Stanford Prison

Mar 20

2019

Colonial Theatre Phoenixville, PA

with

Andrew Owen

Associate professor of Sociology and Criminology, Cabrini University

and

Vivian Smith

Assistant Professor of Sociology and Criminology, Cabrini University

The Stanford Prison Experiment— Cause and effect in mass incarceration

Criminologists Andrew Owen and Vivian Smith discuss the controversy surrounding the Zimbardo prison enactment experiment, the implication that built environments contribute to the formation of oppressive attitudes and behaviors, and the meteoric rise of mass incarceration that has directly resulted from the ‘War on Drugs.’

Colonial Theatre Phoenixville, PA

Film Synopsis

In 1971, Stanford Professor Philip Zimbardo conducts a controversial psychology experiment in which college students pretend to be either prisoners or guards, but the proceedings soon get out of hand.

In this tense, psychological thriller based on the notorious true story, Billy Crudup stars as Stanford University professor Dr. Philip Zimbardo, who, in 1971, cast 24 student volunteers as prisoners and guards in a simulated jail to examine the source of abusive behavior in the prison system. The results astonished the world, as participants went from middle-class undergrads to drunk-with-power sadists and submissive victims in just a few days. 

About the Speaker

Prior to joing the Cabrini faculty in 2013, Vivian Smith volunteered in a substance abuse treatment program for women, which sparked her interest in gender, crime, and justice issues.

Her experience as a National Institute of Health/National Institute on Drug Abuse postdoctoral fellow, fostered her passion for collaborative and interdisciplinary research, while grounding her in both quantitative and qualitative methods.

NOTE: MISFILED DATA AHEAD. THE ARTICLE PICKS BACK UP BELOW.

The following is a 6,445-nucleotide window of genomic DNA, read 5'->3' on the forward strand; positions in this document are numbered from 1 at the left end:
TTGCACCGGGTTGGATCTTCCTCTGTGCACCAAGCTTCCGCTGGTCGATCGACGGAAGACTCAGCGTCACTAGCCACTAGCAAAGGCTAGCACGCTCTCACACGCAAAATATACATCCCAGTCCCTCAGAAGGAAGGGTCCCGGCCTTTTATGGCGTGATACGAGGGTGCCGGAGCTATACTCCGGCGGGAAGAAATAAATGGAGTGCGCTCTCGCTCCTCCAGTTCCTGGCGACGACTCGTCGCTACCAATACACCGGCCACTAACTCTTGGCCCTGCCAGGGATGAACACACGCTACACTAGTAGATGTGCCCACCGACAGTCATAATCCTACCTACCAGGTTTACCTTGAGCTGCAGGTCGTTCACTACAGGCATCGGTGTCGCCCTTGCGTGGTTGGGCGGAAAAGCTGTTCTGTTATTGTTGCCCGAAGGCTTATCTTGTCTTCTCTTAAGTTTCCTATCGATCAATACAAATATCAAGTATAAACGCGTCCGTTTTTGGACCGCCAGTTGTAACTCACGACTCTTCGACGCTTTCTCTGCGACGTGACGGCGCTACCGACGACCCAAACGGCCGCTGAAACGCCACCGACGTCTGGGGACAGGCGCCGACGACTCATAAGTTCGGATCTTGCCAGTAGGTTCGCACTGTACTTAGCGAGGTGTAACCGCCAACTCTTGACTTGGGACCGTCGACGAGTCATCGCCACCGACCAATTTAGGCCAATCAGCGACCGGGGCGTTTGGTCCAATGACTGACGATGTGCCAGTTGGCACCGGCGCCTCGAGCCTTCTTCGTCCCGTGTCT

Her experience informed her teaching interests and laid the foundation for a career focused on providing students with the critical skills to evaluate empirical research in order to create an informed opinion.

Her passion for understanding women’s criminality, has led Smith to publish on issues related to the war on drugs against women. Smith has sought research projects involving females with substance abuse diagnoses and histories of sexual and physical abuse.

She was part of a multiphase women and reentry project, where she collected and analyzed archival data from a women’s prison. She also created and facilitated a reentry survey instrument for women soon to be released from prison and halfway houses.

Smith has presented her research at the Academy of Criminal Justice Sciences, American Society of Criminology Conferences, and at the annual meeting for the Society of Study of Social Problems.

Smith holds a bachelor’s degree in criminology and a certificate in African American studies from the University of Maryland, College Park. She earned a master's and doctoral degree in criminal justice from the Rutgers University School of Criminal Justice.